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Offline shadow

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Re: How To Skin and Clean a G-hog
« Reply #16 on: August 19, 2010, 08:14:15 PM »
Outstanding Jeff and that help's our first time critter skinners out and I skin mine basically the same way. The Bandit's I hang em like a Deer with a catch all pail below. Ed
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Offline Mebits

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Re: How To Skin and Clean a G-hog
« Reply #17 on: August 19, 2010, 08:21:37 PM »
Jeff, that's very nice work and a wonderful resource.

Well done.

Mark
When hunting zombie starlings, there are two approaches. The first approach is the "Double-Tap". The alternative is cutting their heads off and putting toothpicks through their hearts.

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Offline Mebits

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Re: How To Skin and Clean a G-hog
« Reply #18 on: August 19, 2010, 08:35:11 PM »
I'm thinking that recycling my old Gorgonzola recipe (now archived on the old site) will work well with groundhog:

Gorgonzola Bunny
(takes 1/2 hour to prep, and 2-2 1/2 hours to cook.)

For 4 people:

2 large rabbits
2 Tbls Tarragon, divided
1 cup flour
ample salt and pepper to taste
2 tsp olive oil

2 cloves garlic, peeled and whole
2 bay leaves
3-4 springs of thyme
2-3 onions (based upon taste and size/room)
2 large turnips
3/4 lb carrots (less or more to taste)
2 cups Chicken broth (enough to cover--best quality made with feet*)
1 cup of dry white wine.
1/3 lb Gorgonzola (Italian is better, if it's not really sharp, try Maytag instead)
Fresh Tarragon for garnish or to add to sauce (optional)


First, bone the rabbit. I separate the back legs and then simply cut the meat off each in as large pieces as possible. Then I cut the meat from the front legs, and slice the saddle off both sides. I then cut the loins off by running a sharp blade down either side of the back bone. This is tricky and a bit like filleting fish, pulling the meat out with your thumb and scraping along the spine and ribs with the knife. It's worth the effort however. If you don't feel comfortable doing this, you can cut the whole loin section apart from the ribs and worry about pulling the meat once it's cooked. If you REALLY don't want to bone the rabbit at all, you can have the butcher cut it into pieces, but your guests will have to eat the meat from the bone and some may be squeamish.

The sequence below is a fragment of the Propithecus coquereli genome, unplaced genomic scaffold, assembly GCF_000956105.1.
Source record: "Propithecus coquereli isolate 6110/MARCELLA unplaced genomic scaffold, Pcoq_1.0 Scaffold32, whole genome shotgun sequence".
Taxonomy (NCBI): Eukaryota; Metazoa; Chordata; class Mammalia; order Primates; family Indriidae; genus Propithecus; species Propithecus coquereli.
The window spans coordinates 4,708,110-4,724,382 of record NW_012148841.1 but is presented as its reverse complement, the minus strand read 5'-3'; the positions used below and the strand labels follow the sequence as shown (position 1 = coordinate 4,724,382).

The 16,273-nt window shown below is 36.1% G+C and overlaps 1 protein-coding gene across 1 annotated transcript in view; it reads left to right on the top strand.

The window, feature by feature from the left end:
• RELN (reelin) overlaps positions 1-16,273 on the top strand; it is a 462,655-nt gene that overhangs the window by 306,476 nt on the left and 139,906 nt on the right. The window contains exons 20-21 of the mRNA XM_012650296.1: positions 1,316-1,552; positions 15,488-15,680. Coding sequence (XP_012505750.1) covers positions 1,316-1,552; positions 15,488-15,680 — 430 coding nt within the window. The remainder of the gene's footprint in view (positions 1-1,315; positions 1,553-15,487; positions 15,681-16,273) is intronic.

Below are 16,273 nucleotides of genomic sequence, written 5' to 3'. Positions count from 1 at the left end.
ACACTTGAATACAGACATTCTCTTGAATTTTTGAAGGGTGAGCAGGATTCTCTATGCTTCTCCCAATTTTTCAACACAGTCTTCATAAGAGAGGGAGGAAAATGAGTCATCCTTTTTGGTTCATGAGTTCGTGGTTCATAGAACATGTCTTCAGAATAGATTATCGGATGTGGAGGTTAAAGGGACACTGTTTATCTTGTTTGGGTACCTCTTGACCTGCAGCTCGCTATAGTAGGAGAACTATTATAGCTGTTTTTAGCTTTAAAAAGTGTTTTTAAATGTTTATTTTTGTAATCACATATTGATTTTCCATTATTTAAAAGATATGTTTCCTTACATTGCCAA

Once boned, dredge the rabbit pieces in flour seasoned with 1/2 of the tarragon and ample salt and pepper. lightly brown in a non-stick pan and place in your dutch oven or covered pan. De-glaze pan with wine and pour in with the rabbit pieces.

Peel and coarsely chop the carrot, onion, and turnips. Add to the pot with the rabbit. Add remaining tarragon, thyme, garlic, and bay leaves. Cover with best quality chicken stock, bring to a simmer, and then place in a 350' oven for 1 1/2 hours. Add about 1/3 of the Gorgonzola to the pot, in small pieces. Return the pot to the oven for another 10 minutes or so.

Serve on plates or wide bowls. Arrange the rabbit and vegetables so that you can place small pieces of gorgonzola on each. Pour hot broth from the pot over the pieces of rabbit so that it melts the Gorgonzola into a glaze. Serve with a nice pinot noir and a salad of bitter greens.

Note, if your broth/sauce isn't thick enough, feel free to make a little roux and add into the pot (but not too much!). Bring the sauce to a simmer (not a bad idea anyway, as it will help the Gorgonzola melt when you pour it over the rabbit.
When hunting zombie starlings, there are two approaches. The first approach is the "Double-Tap". The alternative is cutting their heads off and putting toothpicks through their hearts.

It's your choice.

Offline renowntwo

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Re: How To Skin and Clean a G-hog
« Reply #19 on: August 19, 2010, 10:40:03 PM »
thanks for instruction with pics